Muni is probably our longest love-hate relationship, a widespread phenomenon that became the focus of one bus rider’s one-woman play. That woman, Ady Lady, is a writer and performer. She’s written and performed two solo shows: Sara Jane Tried to Shoot the President and From Piss to Bliss, the latter of which was about her desperate attempt to lead with love while riding Muni.
Update: She’s still working on it.
Ady Lady told her story at Muni Diaries Live at Rickshaw Stop earlier this spring. For everyone who missed it (or can’t wait for the encore), here’s her story:
Our pre-show rehearsal is a necessary part of the live storytelling game—but it’s also a nice reminder of why we’re still collecting your stories about San Francisco commute life and, since 2017, of life all over this city we call home. We call the phenomenon surprise tears, where something universally true or poignant hits us all and then the eyes get stingy and we’re rooting around in our purse for tissue.
You’re in for a treat come Saturday. Get tickets today:
Muni Diaries Live (<- tix on Eventbrite) Sat., April 6 Doors: 5:30 pm Show: 6:30-8:30 pm
The Rickshaw Stop 155 Fell St (between Van Ness and Franklin)
Also! Today, April 3, is our 11th birthday: Thanks for coming along on the ride, however unpredictable and kooky it may have been, for all these years. We’d love to celebrate with you in our new home.
You might remember storyteller Nuala Sawyer, News Editor at SF Weekly and haver of what most of us would agree was a pretty shit year back in 2013. She told the story on stage at Muni Diaries Live in November 2018, and it gave us not-so-surprise tears again when we added it to our podcast lineup recently.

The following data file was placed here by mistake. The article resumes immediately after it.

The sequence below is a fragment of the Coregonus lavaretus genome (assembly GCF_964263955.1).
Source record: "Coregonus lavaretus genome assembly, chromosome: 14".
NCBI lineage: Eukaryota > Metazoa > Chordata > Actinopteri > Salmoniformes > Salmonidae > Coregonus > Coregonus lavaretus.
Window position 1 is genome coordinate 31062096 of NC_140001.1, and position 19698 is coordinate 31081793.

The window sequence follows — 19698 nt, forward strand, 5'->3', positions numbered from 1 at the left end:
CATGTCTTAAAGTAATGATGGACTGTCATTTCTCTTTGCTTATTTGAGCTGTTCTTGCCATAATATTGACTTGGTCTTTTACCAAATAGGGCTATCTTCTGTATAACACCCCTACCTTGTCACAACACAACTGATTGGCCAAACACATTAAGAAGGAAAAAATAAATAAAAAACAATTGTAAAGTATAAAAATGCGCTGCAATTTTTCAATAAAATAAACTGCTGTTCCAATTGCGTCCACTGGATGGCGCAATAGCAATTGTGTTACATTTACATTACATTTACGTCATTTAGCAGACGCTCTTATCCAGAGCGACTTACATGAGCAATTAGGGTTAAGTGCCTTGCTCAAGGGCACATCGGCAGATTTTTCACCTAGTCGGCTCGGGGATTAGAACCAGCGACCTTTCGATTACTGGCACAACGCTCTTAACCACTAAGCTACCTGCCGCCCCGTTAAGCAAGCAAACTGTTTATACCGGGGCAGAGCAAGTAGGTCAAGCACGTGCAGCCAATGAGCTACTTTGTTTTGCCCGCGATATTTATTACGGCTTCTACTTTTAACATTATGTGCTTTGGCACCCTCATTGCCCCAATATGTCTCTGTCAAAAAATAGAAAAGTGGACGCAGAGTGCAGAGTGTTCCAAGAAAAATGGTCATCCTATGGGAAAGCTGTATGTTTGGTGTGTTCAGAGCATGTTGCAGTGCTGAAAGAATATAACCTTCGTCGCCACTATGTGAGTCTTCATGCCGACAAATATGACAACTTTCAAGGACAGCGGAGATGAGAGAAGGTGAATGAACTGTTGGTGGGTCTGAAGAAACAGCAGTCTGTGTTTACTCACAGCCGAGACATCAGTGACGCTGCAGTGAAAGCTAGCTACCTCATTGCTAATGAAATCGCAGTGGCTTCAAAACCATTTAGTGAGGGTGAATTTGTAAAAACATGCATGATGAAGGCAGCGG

The podcast episode ended up having an impact on an anonymous podcast listener, too. That person sent Nuala this handwritten letter to SF Weekly and, just when you think you’re out of Muni-related surprise tears…
“Thank you for telling it. Thank you for your honesty. Thank you for placing yourself in a vulnerable position with the man and with the audience of Muni Diaries. As you impressively seem to know, honesty and vulnerability change [sic] people—us as well as those around us,” the listener wrote. We couldn’t agree more, Listener. Thanks, Nuala, for sharing—in more ways than one.
We’re coming out of our humble podcast studio, rosé in hand, to record our first live episode at the Betabrand Podcast Theater! On March 7, we’ll bring our podcast live to you at the Betabrand store on Valencia Street, where you’ll hear hilarious and true stories from on and off the rails, and watch us chat live with some of San Francisco’s most seasoned commuters.
You’ll hear tales from storyteller Dhaya Lakshiminarayanan and The San Francisco Chronicle’s Heather Knight and Peter Hartlaub. And just for the Betabrand Podcast Theater, we’ll bring you a new segment called “Ask Driver Doug” featuring longtime Muni operator Doug Meriwether.
Tickets are only $5 for our first live podcast event, so get ’em while they last!
Storyteller Nuala Sawyer was having a terrible year in San Francisco: an accident that broke her arm, being laid off from her job, and a terrible breakup on top of it all. It was one of those times in your life when you think things couldn’t get any worse. Then, a man on Muni shared a vulnerable moment with her that changed her perspective.
Nuala is the News Editor at SF Weekly. She writes about a little bit of everything: City Hall, the courts, homelessness, immigration, housing, crime and of course, transportation.
If you have a story to share, whether it happened on or off the bus, we want to know! Submit your own diary entry to the Muni Diaries podcast by emailing us at firstname.lastname@example.org, or tag us @munidiaries on Twitter, Instagram, or Facebook.
Last Saturday, 200 Muni riders squeezed into a crowded and hot space (for fun!), and they weren’t even cranky about it (we think). We’re talking about Muni Diaries Live, our fav night of the year where we celebrate the human-to-human moments that happen as we move from point A to point B.
We laughed, we cried (really, there were surprise tears), and our storytellers reminded us why we chose to live here after all. For our 20th show, singer/songwriter Rachel Lark (above) cracked everyone up with songs that so many of us can relate to, including “It’s Hard to be a Feminist and Still Love Dick,” which is still in my head two days later. Check out this version of the song she did with Muni Diaries Live alum Kate Willet.
We opened the show with a special story in poetry form from Alexandria Love, standup comedian and writer from Oakland. True to our San Francisco roots, the poem is an ode to our dear Karl the Fog.